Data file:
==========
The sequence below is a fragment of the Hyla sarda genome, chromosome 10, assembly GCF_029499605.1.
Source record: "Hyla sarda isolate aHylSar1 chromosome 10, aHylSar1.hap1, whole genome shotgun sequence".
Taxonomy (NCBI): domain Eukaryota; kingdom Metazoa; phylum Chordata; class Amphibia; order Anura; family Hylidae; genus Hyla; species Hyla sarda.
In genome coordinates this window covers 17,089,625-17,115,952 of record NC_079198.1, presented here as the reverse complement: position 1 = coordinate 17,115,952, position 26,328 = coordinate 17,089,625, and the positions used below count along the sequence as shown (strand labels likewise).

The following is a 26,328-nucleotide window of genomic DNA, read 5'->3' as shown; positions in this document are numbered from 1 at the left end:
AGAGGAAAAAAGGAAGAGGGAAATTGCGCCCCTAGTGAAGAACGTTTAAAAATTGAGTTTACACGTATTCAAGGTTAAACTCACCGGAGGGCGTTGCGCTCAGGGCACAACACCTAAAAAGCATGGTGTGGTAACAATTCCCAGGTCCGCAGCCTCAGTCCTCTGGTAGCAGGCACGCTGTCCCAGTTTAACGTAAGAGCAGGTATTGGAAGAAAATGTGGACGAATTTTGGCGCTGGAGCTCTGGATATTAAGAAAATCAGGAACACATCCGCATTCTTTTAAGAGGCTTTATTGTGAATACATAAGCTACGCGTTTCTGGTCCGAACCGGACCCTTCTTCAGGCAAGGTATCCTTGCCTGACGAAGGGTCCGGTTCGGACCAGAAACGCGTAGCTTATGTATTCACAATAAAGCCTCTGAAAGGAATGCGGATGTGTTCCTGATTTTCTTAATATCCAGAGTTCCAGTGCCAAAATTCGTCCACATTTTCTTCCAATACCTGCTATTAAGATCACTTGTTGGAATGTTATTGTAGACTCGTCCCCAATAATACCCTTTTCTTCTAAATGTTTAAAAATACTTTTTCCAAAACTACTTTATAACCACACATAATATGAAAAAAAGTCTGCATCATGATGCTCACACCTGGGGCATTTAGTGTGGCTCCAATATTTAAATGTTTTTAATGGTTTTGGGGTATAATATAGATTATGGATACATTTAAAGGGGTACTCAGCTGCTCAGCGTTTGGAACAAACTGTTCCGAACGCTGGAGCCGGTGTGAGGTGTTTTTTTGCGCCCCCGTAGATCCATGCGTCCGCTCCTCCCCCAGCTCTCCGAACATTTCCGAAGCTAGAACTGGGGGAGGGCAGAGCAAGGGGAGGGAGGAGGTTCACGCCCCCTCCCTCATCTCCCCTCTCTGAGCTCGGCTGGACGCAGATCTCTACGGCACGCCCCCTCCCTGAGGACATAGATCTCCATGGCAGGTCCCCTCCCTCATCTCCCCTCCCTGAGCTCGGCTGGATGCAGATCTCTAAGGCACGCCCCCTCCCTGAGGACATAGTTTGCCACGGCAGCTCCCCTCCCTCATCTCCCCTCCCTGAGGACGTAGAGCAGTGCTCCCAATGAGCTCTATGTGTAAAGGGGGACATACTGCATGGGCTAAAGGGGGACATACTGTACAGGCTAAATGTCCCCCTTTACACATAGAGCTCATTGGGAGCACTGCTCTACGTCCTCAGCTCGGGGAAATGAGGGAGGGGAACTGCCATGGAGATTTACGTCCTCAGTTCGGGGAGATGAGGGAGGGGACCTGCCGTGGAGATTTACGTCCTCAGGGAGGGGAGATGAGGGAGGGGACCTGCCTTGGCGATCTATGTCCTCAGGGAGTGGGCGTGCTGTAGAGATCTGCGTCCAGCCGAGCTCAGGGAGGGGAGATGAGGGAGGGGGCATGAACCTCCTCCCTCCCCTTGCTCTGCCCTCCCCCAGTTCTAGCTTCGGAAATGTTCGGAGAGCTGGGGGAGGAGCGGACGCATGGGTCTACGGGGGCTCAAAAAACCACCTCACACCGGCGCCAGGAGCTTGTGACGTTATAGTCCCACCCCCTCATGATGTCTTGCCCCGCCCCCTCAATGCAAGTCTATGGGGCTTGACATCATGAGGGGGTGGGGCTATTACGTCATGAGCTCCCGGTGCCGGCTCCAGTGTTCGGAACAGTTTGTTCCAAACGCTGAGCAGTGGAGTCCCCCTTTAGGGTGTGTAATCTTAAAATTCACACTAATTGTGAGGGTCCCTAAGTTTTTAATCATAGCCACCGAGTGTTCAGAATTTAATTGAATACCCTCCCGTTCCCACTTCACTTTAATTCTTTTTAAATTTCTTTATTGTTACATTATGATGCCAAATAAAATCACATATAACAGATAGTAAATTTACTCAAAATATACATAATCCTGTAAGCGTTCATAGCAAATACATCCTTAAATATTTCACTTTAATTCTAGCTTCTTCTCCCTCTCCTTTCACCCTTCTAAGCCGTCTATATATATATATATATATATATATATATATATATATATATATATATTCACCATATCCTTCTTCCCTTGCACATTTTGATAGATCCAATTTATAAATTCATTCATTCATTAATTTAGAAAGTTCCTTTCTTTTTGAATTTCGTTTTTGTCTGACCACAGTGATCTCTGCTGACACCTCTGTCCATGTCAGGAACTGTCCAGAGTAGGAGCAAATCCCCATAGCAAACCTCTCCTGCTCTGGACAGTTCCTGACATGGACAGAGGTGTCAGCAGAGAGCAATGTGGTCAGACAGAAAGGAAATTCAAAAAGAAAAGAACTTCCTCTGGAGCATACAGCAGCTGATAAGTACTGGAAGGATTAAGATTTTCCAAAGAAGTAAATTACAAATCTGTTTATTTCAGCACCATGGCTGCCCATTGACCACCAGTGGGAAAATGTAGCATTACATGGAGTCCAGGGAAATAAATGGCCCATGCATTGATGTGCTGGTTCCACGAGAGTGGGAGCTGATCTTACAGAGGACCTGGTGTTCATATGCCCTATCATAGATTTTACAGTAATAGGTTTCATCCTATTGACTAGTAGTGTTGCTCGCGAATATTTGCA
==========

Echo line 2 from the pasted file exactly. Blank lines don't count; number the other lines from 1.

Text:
Source record: "Hyla sarda isolate aHylSar1 chromosome 10, aHylSar1.hap1, whole genome shotgun sequence".